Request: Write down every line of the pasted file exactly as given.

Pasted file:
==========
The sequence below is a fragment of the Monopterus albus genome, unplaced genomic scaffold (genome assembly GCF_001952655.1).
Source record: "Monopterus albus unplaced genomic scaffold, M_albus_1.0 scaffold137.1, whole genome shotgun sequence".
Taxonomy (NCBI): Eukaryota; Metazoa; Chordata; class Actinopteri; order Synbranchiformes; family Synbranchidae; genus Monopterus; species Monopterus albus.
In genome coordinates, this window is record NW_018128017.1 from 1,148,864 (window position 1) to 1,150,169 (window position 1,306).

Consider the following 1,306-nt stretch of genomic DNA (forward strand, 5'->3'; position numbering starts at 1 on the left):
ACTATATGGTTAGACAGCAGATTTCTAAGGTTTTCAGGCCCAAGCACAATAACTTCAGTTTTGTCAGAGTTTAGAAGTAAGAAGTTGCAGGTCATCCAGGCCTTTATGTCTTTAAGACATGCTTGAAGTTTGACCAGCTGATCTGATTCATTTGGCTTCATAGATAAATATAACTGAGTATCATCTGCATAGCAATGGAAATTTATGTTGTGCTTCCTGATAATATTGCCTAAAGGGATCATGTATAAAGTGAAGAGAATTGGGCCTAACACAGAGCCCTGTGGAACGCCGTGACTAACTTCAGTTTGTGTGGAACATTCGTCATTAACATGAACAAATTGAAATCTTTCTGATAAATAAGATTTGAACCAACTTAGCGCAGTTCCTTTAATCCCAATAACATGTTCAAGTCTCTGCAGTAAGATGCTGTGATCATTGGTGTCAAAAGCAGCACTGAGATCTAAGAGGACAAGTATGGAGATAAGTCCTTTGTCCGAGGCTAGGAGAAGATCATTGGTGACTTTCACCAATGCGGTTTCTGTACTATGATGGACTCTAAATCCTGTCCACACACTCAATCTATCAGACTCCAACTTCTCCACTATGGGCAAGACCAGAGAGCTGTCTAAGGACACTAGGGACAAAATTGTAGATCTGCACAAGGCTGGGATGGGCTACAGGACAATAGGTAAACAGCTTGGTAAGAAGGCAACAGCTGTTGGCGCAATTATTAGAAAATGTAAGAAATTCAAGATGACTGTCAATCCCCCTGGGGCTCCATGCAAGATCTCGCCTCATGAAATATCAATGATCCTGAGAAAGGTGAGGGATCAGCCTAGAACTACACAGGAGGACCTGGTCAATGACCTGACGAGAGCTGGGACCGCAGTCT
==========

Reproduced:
The sequence below is a fragment of the Monopterus albus genome, unplaced genomic scaffold (genome assembly GCF_001952655.1).
Source record: "Monopterus albus unplaced genomic scaffold, M_albus_1.0 scaffold137.1, whole genome shotgun sequence".
Taxonomy (NCBI): Eukaryota; Metazoa; Chordata; class Actinopteri; order Synbranchiformes; family Synbranchidae; genus Monopterus; species Monopterus albus.
In genome coordinates, this window is record NW_018128017.1 from 1,148,864 (window position 1) to 1,150,169 (window position 1,306).

Consider the following 1,306-nt stretch of genomic DNA (forward strand, 5'->3'; position numbering starts at 1 on the left):
ACTATATGGTTAGACAGCAGATTTCTAAGGTTTTCAGGCCCAAGCACAATAACTTCAGTTTTGTCAGAGTTTAGAAGTAAGAAGTTGCAGGTCATCCAGGCCTTTATGTCTTTAAGACATGCTTGAAGTTTGACCAGCTGATCTGATTCATTTGGCTTCATAGATAAATATAACTGAGTATCATCTGCATAGCAATGGAAATTTATGTTGTGCTTCCTGATAATATTGCCTAAAGGGATCATGTATAAAGTGAAGAGAATTGGGCCTAACACAGAGCCCTGTGGAACGCCGTGACTAACTTCAGTTTGTGTGGAACATTCGTCATTAACATGAACAAATTGAAATCTTTCTGATAAATAAGATTTGAACCAACTTAGCGCAGTTCCTTTAATCCCAATAACATGTTCAAGTCTCTGCAGTAAGATGCTGTGATCATTGGTGTCAAAAGCAGCACTGAGATCTAAGAGGACAAGTATGGAGATAAGTCCTTTGTCCGAGGCTAGGAGAAGATCATTGGTGACTTTCACCAATGCGGTTTCTGTACTATGATGGACTCTAAATCCTGTCCACACACTCAATCTATCAGACTCCAACTTCTCCACTATGGGCAAGACCAGAGAGCTGTCTAAGGACACTAGGGACAAAATTGTAGATCTGCACAAGGCTGGGATGGGCTACAGGACAATAGGTAAACAGCTTGGTAAGAAGGCAACAGCTGTTGGCGCAATTATTAGAAAATGTAAGAAATTCAAGATGACTGTCAATCCCCCTGGGGCTCCATGCAAGATCTCGCCTCATGAAATATCAATGATCCTGAGAAAGGTGAGGGATCAGCCTAGAACTACACAGGAGGACCTGGTCAATGACCTGACGAGAGCTGGGACCGCAGTCT